Our Opinion: Raising awareness of drug dangers

The dangers of illegal drug use are being shared with and among young people during this week’s observance of Red Ribbon Week.

Members of the Jefferson City Council for Drug Free Youth are visiting schools to perform skits based on anti-drug and anti-tobacco themes.

In Sunday’s Calvary Lutheran High School column, sophomore Jodie Means outlined week-long activities and events to show the damage associated with drug and alcohol use.

Red Ribbon Week began in the mid-1980s and now brings together an estimated 80 million people to raise awareness about the dangers of alcohol, tobacco, marijuana, methamphetamines, hallucinogens and other drugs.

“Our hope is that with education and broadened community awareness, we can prevent drug use among children and adults,” said Deborah Kirk, a prevention specialist at Pathways Community Behavioral Healthcare.

Pathways reports chronic drug abuse by adolescents during formative years can interfere with normal socialization and cognitive development, factors that contribute to mental disorders. For example, ecstasy creates long-term problems with the brain chemical serotonin and can lead to depression and anxiety.

Drug and alcohol use also can lead to addiction, a compulsion to continue using the very substance that is killing the person physically, mentally and spiritually.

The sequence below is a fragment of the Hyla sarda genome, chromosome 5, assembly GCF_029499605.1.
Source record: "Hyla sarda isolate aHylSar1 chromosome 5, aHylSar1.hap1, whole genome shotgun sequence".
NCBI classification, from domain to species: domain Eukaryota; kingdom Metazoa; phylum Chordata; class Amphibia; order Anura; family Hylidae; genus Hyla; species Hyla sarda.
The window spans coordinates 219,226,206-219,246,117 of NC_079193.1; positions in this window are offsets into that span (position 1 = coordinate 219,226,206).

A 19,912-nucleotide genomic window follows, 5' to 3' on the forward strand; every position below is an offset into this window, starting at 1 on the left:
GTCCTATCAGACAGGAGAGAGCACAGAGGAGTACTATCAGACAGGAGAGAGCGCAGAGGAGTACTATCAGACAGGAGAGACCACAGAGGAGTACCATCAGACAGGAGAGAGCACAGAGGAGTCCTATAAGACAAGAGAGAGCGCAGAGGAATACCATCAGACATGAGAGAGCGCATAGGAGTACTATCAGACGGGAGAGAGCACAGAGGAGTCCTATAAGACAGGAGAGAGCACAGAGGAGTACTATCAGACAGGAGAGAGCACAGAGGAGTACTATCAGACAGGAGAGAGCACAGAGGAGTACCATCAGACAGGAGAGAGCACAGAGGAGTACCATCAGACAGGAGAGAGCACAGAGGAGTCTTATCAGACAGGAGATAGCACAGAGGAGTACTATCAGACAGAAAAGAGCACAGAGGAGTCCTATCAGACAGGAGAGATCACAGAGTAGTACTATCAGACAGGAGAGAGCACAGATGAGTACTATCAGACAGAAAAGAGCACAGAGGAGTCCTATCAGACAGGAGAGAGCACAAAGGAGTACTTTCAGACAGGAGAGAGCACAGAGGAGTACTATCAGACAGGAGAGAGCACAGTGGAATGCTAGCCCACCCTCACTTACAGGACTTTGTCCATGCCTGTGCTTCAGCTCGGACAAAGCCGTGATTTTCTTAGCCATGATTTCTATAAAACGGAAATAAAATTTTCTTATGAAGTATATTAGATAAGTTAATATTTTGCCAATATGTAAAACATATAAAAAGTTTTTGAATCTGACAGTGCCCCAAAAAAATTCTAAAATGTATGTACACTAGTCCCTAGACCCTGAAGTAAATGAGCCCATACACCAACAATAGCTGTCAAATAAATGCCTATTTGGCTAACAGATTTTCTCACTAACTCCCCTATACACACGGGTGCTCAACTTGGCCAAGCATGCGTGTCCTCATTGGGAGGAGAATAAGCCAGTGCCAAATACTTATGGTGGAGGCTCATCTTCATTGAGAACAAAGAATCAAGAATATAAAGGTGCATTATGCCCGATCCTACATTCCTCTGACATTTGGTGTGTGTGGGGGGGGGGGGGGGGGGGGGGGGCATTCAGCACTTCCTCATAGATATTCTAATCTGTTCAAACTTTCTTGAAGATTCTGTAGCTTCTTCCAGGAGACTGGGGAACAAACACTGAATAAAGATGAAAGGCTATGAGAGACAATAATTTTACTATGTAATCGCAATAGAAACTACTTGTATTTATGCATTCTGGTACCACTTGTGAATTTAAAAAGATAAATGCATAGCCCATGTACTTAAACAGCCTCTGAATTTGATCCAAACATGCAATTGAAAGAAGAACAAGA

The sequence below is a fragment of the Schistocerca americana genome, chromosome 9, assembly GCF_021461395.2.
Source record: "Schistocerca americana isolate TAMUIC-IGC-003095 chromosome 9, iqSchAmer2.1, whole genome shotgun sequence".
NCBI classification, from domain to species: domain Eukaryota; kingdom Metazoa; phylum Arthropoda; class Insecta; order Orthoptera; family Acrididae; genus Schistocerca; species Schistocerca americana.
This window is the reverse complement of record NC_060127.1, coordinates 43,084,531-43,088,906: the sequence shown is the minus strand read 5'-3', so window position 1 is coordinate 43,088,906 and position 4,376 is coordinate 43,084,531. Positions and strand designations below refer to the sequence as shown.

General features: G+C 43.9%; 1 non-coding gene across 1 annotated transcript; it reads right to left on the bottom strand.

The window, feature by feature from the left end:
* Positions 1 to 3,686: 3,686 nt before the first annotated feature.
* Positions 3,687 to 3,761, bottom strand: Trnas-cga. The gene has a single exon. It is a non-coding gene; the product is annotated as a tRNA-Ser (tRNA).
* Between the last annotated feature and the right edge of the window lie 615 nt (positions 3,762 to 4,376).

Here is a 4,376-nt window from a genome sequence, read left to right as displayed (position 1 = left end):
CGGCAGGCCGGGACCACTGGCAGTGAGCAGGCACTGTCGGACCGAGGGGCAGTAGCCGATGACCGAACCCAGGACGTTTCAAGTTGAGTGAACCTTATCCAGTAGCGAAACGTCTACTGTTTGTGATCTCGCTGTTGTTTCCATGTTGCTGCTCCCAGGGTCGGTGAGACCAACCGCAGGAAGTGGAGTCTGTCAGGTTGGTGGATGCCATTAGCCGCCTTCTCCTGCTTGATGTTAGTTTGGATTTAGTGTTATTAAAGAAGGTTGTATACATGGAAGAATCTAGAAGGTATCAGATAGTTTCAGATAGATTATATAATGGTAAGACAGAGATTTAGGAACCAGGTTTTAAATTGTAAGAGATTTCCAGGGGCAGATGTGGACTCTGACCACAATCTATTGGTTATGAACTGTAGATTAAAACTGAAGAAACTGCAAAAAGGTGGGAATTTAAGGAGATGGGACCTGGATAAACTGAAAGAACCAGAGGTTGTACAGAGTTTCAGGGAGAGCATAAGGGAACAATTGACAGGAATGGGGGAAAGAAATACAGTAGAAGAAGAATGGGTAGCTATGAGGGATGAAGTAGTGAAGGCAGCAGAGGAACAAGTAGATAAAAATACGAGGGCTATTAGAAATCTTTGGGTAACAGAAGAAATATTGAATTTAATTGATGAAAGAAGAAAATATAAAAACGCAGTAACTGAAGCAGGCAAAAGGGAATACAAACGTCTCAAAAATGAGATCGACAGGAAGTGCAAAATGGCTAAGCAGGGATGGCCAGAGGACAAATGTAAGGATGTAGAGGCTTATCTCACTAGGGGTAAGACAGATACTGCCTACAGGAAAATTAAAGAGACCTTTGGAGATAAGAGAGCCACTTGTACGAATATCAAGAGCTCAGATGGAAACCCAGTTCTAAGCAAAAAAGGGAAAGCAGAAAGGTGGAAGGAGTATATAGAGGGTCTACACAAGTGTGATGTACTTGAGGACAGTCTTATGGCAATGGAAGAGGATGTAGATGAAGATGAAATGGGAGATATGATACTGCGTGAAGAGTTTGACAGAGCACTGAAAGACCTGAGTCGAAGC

The week-long focus on awareness promotes prevention. The facts and figures discourage alcohol and drug use among adolescents, sparing them from the many dangers associated with substance abuse and addiction.

The Council for Drug Free Youth conducts a range of programs.

• Safety Kids, Respect and Show-Me Players are peer-to-peer drug education initiatives.

• Cope, Team Challenge and Baseline are facilitated programs designed to increase awareness among youth and throughout the community.

• Student of the Month recognizes high school students who pledge a drug-free lifestyle. Students are recognized with gifts and inclusion in the News Tribune.

The importance of the anti-drug message is profound, and we are grateful to everyone who helps deliver it.

We commend, particularly, the students who encourage their peers to retain the precious gift of freedom, rather than be bound by the devastating shackles of addiction.

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